SINGAPORE - For the past 13 days, there have been zero Covid-19 cases from the dormitories and the community, marking the longest stretch without local cases in Singapore since the coronavirus outbreak in January this year.
Although infectious diseases experts say this indicates Singapore's success in containing the virus amid soaring and resurging cases in other parts of the world, they stress that it is not time to get complacent, as the pandemic is not over in the country.
Since Nov 1, there have been fewer locally transmitted cases, with two from the community and five from the dorms on Nov 3, 4, 5 and 10.
Although local cases seem to be tapering off, the experts cautioned that local, undetected cases may still be lurking.
"Getting zero cases does not mean we have reached zero infections. It's also probably the case that there are more infections than cases, where some infections are not detected," said Associate Professor Alex Cook, vice-dean of research at the National University of Singapore's Saw Swee Hock School of Public Health.
The school's dean, Professor Teo Yik Ying, added: "There could still be a very small number of undetected asymptomatic or mildly symptomatic cases that are circulating within the community, that may seed further community cases.
"Unless there is widespread and routine testing like what we do for migrant workers living in dormitories, it will be difficult to identify asymptomatic cases in the community."
Also, with imported cases trailing in each day, the chances of imported infections seeping into the community still exists, said the experts.
Since Nov 1, the country has mostly seen imported cases numbering in the single digits daily, with the highest being 18 on Nov 11.
"Even with 14 days of strict quarantine and an exit test, a small percentage of infected travellers will pass undetected. That is why I don't get too excited about reaching zero cases - there's always a risk of spillover from importations," said Prof Cook.
Some who get infected shortly before flying into Singapore will have a long incubation or latent period before the virus manifests itself, and that causes them to test negative on their exit swab at the end of their quarantine, he added.
"Most imported cases will be detected, either manifesting symptoms while on quarantine or testing positive at exit, but a small fraction will not be," Prof Cook said.
Some risk still remains for Changi Airport staff, like swab assistants, who come into close contact with passengers. Last month, two workers at the airport's Terminal 3 contracted Covid-19.
Since late last month, airport staff who interact with passengers are tested every two weeks, and don full personal protective equipment at work.
The experts said imported cases may rise during the festive seasons between December and February, and as more students studying abroad return home during the winter break.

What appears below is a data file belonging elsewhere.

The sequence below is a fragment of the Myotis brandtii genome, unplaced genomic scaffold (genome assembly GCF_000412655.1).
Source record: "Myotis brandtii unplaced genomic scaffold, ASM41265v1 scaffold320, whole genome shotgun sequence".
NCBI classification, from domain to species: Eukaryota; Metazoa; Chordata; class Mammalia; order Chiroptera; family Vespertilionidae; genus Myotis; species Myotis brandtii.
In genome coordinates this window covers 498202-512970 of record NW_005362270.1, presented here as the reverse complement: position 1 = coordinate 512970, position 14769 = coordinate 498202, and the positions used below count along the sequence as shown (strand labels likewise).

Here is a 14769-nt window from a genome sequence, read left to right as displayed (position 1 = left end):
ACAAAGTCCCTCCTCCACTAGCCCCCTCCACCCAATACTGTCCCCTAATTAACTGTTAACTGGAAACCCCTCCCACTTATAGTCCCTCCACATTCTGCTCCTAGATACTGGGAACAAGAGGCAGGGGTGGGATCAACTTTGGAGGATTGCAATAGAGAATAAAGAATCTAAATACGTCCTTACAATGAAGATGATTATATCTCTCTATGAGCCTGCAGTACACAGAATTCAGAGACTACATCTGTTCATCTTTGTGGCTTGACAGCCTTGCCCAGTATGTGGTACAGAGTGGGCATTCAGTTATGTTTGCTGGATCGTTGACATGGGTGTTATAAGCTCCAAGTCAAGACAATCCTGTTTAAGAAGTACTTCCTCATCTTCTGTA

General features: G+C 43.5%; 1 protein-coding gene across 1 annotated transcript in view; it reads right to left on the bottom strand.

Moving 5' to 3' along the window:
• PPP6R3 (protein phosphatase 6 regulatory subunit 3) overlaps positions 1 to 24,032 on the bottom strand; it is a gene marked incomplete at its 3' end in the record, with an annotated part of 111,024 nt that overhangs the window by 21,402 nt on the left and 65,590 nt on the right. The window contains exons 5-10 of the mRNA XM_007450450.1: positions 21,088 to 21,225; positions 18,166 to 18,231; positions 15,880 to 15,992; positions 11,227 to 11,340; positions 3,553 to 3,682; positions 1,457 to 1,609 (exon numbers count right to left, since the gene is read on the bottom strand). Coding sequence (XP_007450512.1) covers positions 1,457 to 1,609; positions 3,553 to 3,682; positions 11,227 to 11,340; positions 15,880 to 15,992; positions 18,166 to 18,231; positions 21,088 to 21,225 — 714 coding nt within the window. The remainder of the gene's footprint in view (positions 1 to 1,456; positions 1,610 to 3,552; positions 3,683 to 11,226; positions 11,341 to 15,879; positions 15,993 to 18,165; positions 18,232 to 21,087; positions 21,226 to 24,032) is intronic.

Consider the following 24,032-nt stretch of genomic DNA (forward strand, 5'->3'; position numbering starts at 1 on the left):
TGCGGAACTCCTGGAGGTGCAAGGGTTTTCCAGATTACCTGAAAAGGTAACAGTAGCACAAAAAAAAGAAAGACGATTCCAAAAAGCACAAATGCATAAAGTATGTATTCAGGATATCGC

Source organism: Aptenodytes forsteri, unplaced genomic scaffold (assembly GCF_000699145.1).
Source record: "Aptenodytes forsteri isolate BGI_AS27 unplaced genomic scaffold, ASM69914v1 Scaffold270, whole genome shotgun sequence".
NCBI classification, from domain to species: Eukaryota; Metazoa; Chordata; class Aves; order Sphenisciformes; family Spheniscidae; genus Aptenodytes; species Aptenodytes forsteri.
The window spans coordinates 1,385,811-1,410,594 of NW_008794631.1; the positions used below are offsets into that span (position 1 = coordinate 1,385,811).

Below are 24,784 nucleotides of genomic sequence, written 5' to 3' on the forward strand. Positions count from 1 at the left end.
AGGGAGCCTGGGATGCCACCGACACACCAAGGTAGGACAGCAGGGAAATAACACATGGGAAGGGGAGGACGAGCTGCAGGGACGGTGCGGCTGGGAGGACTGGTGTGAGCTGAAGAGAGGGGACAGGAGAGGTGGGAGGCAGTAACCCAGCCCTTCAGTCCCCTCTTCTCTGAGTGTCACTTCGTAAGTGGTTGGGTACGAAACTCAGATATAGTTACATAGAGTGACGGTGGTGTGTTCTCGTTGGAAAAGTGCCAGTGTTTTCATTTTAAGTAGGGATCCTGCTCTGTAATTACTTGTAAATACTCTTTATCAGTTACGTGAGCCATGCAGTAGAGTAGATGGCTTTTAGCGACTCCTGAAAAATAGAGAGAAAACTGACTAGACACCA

"We will see more imported cases if more people are returning from Europe and the Americas," said Professor Dale Fisher from the NUS Yong Loo Lin School of Medicine.
But the chances of them spreading Covid-19 to the community are slim, as Singapore frequently updates its border control measures and stay-home notice (SHN) policies based on changes in the coronavirus situations abroad.
From this month, all travellers from Estonia, Norway, Malaysia and Japan must serve their 14-day SHN at dedicated facilities owing to a resurgence of cases in the countries. Previously, eligible travellers could complete their SHN in their homes, while travellers from Malaysia, except Sabah, could do serve their seven-day SHN at their homes.
At the dorms, experts attribute the turnaround to such measures as fortnightly testing of the migrant workers to ring-fence cases, movement restrictions and reducing the density of workers in each dorm.
"The longer that comprehensive disease surveillance is conducted without detecting new cases, the more likely that this means a reduction in cryptic cases in the dorms," said Professor Gavin Smith, interim director of the Emerging Infectious Diseases Programme at Duke-NUS Medical School.
Prof Cook hopes restrictions will ease a bit more so that migrant workers can socialise with friends in the current social gathering limits of five people, and improve their mental well-being.
Since Oct 31, eligible migrant workers can visit recreation centres on their rest days at staggered times to buy necessities, get a haircut and remit money home.
With no cases in the community or dorms for nearly two weeks, what is Singapore's current target in controlling Covid-19?
"Singapore's spell of zero community cases shows it is not a pipe dream but attainable and sustainable," said Prof Teo.
But maintaining zero cases must be balanced with economic growth and safe resumption of social activities, experts said.
"Zero cases is fantastic but we should not have zero tolerance for cases," said Prof Fisher. "Singapore is leading the way in nuancing its border restrictions to lessen the social and economic impacts and I think the health risks are very small and manageable," he added.